As Michigan senior Sachi Sugiyama waved to the crowd from the seventh-place podium for floor exercise Sunday, she waved goodbye to a career that began when she was a little girl in Keller.
Luckily for Sugiyama, her career ended surrounded by friends and family who made a short trip to the Fort Worth Convention Center Arena, the site of the 2015 NCAA Women’s Gymnastics Championships.
“It feels great,” she said. “It was very welcoming. I got to see some of my old teammates and some of the little girls that have grown up so much since last time I’d seen them. It was really exciting to represent Michigan one more time today.”
Sugiyama was one of four Texans and three from the Dallas-Fort Worth area to earn a top-eight spot in the individual event finals Sunday.
Sugiyama jumped out to an early lead in the floor exercise, posting a 9.9000 as the third gymnast to perform Sunday. Her score held in the top three through the first rotation but eventually saw Florida’s Kytra Hunter, a co-all-around champion from Friday, take the floor exercise title with a 9.9625 score.
“I was very pleased with my performance today,” Sugiyama said. “I wanted to lay it all on the floor today and just have fun. I think I did that for the last floor routine of my college career, and I think I did well.”
Plano native Chayse Capps, an Oklahoma sophomore, scored a 9.9125 on the balance beam in her second national finals in as many years, earning her fourth place.
Capps held the lead for a short time, but the event ultimately went to 2008 U.S. Olympian and UCLA senior Samantha Peszek with a score of 9.9500.
Peszek, who shared the all-around title with Hunter on Friday, won an Olympic silver medal for Team USA’s finish in 2008 and was the balance beam champion at the NCAA meet in 2011.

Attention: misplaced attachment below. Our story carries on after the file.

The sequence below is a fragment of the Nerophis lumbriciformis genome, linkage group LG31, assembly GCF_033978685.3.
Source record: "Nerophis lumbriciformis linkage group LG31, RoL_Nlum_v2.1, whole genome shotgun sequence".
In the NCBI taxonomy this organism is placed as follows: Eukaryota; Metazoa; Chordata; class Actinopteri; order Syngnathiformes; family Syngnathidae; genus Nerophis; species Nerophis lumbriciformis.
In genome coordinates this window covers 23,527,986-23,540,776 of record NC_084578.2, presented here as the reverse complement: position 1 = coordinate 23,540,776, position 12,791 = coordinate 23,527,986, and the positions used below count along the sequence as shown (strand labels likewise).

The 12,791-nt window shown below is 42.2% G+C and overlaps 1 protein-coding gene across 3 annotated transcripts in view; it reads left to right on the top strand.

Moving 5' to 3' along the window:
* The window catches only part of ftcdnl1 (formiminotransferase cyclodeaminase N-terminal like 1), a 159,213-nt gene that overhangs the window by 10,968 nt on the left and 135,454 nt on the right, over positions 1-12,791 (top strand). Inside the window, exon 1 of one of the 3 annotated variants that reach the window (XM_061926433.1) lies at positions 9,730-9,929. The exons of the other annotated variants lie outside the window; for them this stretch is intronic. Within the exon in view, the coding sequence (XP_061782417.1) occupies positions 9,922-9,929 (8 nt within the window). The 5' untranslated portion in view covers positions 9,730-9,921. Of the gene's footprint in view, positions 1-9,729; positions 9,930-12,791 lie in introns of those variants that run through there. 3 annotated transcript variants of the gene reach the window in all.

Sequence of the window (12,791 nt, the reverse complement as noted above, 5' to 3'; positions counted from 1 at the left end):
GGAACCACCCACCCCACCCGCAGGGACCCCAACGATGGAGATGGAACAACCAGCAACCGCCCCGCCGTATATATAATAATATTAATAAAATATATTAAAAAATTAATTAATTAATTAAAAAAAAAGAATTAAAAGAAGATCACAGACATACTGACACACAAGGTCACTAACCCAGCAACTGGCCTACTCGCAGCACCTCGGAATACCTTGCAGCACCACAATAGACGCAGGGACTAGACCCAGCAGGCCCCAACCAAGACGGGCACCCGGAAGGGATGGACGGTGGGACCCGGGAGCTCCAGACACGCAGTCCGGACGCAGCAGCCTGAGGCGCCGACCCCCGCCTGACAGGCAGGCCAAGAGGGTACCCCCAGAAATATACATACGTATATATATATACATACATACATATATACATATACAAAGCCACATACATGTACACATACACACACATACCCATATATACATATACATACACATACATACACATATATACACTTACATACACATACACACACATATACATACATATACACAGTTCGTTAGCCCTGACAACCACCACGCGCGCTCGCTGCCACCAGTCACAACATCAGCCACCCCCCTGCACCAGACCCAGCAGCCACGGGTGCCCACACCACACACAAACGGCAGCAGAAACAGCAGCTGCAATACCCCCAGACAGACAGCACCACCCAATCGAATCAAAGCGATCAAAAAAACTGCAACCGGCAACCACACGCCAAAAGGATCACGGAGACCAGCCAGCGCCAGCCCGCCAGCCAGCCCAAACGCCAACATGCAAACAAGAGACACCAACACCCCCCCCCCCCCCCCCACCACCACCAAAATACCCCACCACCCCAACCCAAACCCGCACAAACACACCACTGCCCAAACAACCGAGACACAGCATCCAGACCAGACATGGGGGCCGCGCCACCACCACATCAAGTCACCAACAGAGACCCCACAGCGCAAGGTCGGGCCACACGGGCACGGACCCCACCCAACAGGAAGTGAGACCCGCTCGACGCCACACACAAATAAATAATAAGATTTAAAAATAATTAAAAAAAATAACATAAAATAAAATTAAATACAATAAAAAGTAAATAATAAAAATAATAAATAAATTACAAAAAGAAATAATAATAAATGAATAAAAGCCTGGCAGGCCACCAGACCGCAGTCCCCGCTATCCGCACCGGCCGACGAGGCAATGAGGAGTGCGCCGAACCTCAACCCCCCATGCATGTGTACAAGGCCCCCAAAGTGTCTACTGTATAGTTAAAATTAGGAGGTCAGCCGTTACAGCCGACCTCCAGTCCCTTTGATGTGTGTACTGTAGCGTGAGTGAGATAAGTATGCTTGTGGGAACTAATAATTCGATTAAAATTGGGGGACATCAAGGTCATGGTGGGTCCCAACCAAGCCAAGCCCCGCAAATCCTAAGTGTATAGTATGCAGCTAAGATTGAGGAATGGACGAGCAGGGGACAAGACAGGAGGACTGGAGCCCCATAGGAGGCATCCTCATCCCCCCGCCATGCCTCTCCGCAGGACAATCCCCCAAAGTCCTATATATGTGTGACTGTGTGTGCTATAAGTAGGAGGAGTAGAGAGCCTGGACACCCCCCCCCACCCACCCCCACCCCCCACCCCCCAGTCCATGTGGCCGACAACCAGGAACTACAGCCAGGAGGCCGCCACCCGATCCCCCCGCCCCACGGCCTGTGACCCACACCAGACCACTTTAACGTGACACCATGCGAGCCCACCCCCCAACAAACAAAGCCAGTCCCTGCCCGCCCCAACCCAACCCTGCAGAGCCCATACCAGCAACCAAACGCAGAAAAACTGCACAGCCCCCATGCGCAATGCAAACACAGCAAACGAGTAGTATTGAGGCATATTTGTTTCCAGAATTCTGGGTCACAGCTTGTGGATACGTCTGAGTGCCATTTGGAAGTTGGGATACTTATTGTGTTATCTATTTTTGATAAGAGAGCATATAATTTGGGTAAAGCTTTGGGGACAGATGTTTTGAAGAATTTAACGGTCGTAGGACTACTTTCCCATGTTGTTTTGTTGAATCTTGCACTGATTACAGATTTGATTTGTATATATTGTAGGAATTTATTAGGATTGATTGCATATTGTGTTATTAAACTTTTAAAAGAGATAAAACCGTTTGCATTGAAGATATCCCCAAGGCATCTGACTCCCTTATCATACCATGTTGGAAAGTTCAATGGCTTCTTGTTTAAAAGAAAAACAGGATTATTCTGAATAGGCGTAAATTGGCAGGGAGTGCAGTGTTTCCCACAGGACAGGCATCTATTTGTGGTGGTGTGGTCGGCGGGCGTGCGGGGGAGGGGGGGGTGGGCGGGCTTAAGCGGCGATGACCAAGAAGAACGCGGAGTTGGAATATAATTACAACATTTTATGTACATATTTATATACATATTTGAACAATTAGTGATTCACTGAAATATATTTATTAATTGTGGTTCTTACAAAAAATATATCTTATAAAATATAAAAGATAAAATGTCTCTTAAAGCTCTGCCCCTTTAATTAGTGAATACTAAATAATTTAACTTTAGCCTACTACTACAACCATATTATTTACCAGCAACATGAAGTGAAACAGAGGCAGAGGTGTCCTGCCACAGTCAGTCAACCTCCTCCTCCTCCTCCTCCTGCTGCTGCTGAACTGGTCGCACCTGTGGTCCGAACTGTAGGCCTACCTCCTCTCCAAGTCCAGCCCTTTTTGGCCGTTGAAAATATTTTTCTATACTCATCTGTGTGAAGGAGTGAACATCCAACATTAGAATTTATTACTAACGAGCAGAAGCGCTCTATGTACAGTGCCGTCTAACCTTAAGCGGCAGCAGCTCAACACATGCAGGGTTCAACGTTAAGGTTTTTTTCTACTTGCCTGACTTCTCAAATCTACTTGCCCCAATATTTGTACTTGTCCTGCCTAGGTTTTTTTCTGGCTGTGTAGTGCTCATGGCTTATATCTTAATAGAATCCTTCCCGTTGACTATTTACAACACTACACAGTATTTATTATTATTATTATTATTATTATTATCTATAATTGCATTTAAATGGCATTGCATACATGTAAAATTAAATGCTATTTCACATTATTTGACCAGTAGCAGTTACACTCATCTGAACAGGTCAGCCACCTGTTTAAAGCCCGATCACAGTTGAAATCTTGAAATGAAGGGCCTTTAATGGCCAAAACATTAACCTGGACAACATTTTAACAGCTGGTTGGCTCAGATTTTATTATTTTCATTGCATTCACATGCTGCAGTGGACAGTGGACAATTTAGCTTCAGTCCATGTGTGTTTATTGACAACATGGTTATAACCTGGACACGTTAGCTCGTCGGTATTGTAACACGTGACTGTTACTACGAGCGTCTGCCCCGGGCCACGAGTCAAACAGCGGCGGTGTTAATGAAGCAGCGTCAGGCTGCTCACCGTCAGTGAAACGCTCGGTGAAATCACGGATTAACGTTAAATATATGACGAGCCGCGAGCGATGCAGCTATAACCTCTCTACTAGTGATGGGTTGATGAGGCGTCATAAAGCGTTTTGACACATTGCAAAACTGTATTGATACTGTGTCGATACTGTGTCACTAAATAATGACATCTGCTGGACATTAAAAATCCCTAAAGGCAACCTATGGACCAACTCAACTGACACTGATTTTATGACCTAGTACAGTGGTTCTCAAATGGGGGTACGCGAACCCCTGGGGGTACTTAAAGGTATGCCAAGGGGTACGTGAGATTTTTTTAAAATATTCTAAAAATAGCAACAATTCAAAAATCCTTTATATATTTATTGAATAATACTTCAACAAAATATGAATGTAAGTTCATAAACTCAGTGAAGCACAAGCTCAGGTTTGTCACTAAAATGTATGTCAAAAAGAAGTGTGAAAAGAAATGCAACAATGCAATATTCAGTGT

“To be able to leave gymnastics and leave the sport that I’ve done for 21 years in peace and knowing that I’ve done everything that I could possibly do and be able to have the opportunity to do collegiate gymnastics and also the elite world, I think I checked all the boxes,” she said. “I feel good and excited to start the rest of my life.”
For Capps and the other Sooners — including McKinney sophomore McKenzie Wofford, who was fourth in uneven parallel bars at 9.9250 —standing on the podium with athletes such as Peszek was a sign of good things to come.
“It’s a little intimidating, but they are the best of the best and that’s why they are here,” she said.
“Since we’ve been in this arena now, we’re ready next year, because we’ve already touched all of the equipment,” she continued. “For all of us, we’re getting used to it, so that’s nice.”
The title on parallel bars went to Utah’s Georgia Dabritz, who scored a 9.9625 after posting two 10s in the preliminary and Super Six rounds this weekend.
Stanford freshman Elizabeth Price flipped her way to first place in the vault with a 9.9333 and finished in a tie for fifth on the bars.
For all the Lone Star gymnasts, this championship carried a subtext.
Twenty-five of the athletes who competed in the championships in Fort Worth were from Texas, but the state only has one collegiate women’s gymnastics program, Division II Texas Woman’s University, which was the host school of the 2015 NCAA Women’s Championships.
Those 25 athletes looked to serve as advocates of the sport, in hopes that one Division I school in Texas would add women’s gymnastics and give Texans a college gymnastics option closer to friends and family.
“I just hope, not only just having Texas gymnasts represented here, but the hype that this caused and the excitement of how many other gymnasts have come to watch, I hope they take this into consideration that maybe this is a possible future in college sports,” Sugiyama said.
Looking back on the weekend, holding the event in Fort Worth was a success for these athletes.
“It was all you could wish for really for gymnastics,” Sugiyama said. “It’s not the most popular sport in all states, but to be able to hear that roar after a routine is all you can wish for.”
How Texan gymnasts fared
▪ Chase Capps, So., Oklahoma (Plano): 9.9125, 4th
▪ Caitlin Atkinson, Jr., Auburn (Houston): 9.8250, T-8th
Uneven parallel bars
▪ McKenzie Wofford, So., Oklahoma (McKinney): 9.9250, 4th
▪ Sachi Sugiyama, Sr., Michigan (Keller): 9.9000, T-7th